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profile member asked on Sep 18, 2010

Airport Question

I know from watching shows on TV that Anglo-Indian activity around this area is pretty considerable. To me, it might be a cheaper way to see a different group of expatriate Indians. But is one airport a better destination in such a trip than another? Are all UK airports in London or Luton? Or are those the international airports that feed air traffic to smaller regional airports throughout the country?

Leicester

18 Answers


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answered on 9/18/10 by
a VT member from Bristol

The UK's major international airports ate London Gatwick & Heathrow. Altho many regional airports do international flights they are generally seving budget airlines to European destinations or charter flights.

Luton is an outlier of London, about the same distance from the city as LGW or Stanstead.


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answered on 9/18/10 by
a VT member from Market Bosworth

We have international airports in London (Heathrow, Gatwick and Stanstead), Luton, Birmingham, East Midlands (Nottingham), Cardiff, Bristol, Manchester, Edinburgh, Gatwick, Aberdeen.... the list goes on. Leicester does have a tiny tiny airport but I think only small light aircraft land there.

Bit confused about what you mean by 'Anglo-Indian activity' do you have friends there? What would you like to see/do on your trip? That would help us to help you in what airport to suggest to you.


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answered on 9/18/10 by
a VT member from Manchester

Birmingham and East Midlands are the international airports closest to Leicester. London Heathrow would be a better bet than Gatwick if you want a quicker getaway straight from the airport toward Leicester, Gatwick, south of London and you are likely to have to travel via central London to head out to Leicester if you land there.


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answered on 9/18/10 by
a VT member from Manchester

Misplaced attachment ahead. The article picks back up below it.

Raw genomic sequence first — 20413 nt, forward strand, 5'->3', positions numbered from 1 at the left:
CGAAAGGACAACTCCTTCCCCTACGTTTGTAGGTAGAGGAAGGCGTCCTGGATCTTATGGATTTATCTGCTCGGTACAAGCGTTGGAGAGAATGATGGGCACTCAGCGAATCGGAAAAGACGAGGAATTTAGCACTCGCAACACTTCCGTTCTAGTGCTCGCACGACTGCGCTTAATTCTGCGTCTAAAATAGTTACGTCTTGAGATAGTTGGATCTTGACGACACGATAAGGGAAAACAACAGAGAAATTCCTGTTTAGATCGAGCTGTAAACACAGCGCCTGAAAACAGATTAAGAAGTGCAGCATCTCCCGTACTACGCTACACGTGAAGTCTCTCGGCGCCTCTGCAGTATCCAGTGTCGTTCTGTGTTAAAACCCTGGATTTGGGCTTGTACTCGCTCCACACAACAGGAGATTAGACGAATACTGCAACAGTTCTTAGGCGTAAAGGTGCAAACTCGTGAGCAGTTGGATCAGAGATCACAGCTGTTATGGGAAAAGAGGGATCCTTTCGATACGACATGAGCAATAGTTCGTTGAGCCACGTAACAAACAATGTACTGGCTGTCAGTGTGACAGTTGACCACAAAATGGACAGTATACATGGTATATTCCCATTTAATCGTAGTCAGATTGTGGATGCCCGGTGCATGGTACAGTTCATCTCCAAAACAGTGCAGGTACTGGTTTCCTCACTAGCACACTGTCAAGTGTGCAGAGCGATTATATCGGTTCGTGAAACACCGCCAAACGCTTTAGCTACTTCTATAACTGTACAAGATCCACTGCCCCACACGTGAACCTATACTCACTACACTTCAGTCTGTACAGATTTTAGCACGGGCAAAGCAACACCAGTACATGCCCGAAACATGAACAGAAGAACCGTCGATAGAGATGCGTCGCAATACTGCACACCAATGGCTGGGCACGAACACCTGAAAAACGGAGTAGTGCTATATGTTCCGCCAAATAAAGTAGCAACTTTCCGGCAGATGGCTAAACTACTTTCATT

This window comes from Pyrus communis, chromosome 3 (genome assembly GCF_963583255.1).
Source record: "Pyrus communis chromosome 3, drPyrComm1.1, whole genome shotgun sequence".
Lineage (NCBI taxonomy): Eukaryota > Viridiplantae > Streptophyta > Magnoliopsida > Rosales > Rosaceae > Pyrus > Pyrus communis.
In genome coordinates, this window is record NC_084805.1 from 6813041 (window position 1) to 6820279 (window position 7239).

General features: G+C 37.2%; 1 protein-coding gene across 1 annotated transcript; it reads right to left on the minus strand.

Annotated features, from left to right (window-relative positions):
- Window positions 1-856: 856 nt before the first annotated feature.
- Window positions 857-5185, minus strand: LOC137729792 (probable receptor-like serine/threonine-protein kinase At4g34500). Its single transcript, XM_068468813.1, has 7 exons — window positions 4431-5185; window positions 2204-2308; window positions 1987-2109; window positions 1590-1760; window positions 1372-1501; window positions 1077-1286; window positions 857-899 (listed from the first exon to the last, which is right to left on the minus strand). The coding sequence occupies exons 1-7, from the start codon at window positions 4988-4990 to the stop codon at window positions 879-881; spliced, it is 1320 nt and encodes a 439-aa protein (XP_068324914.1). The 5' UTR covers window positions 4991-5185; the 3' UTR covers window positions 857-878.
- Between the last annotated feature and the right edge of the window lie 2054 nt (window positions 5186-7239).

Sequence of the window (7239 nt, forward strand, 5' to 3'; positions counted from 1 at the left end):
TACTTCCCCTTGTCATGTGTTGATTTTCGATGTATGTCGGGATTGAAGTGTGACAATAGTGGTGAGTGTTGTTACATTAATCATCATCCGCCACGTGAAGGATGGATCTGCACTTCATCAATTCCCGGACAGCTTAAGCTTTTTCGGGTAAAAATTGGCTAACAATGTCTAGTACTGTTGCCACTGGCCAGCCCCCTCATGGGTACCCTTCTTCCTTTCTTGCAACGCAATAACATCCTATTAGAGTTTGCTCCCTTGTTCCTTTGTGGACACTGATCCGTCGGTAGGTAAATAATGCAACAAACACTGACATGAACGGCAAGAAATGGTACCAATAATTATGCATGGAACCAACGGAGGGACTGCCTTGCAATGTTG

I suggest you check flights to all potential airports in and outside of London. Some carriers are reducing international flights from outside London but worth checking all the same.


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answered on 9/18/10 by
Mary Smith from Leicester

Leicester does have a very large ethnic minority, yes, although not all are Anglo-Indian. There are also very large ethnic minorities in many other UK cities and towns, such as Bradford, Birmingham, London etc etc.....

The UK has plenty of international airports, East Midlands being the nearest to Leicester. You are more likely to find a flight to Birmingham than to East Mids though, and Birmingham is also an easy trip to Leicester.

Our large airports do not feed traffic to other airports; the UK is not really big enough for that. You can get flights from e.g. England to Scotland or Northern Ireland, but it is faster to go by train from e.g. Luton or London to Leicester of Birmingham than to fly (once you have added in time for check-in,security etc etc).

Having said that, Leicester is also easy enough to access from Luton and the London airports, using either train or coach (long-distance bus).


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answered on 9/18/10 by
Mary Smith from Leicester

I should perhaps clarify that 'Anglo-Indian' is not a term which is generally used in the UK. 'British Asian' is more common. The term 'Anglo-Indian' can have other connotations.

The Asian community in Leicester (and elsewhere) is largely made up of those with Indian, Bangladeshi or Pakistani heritage (although there are many others with heritages from elsewhere).


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answered on 9/18/10 by
a VT member from Minneapolis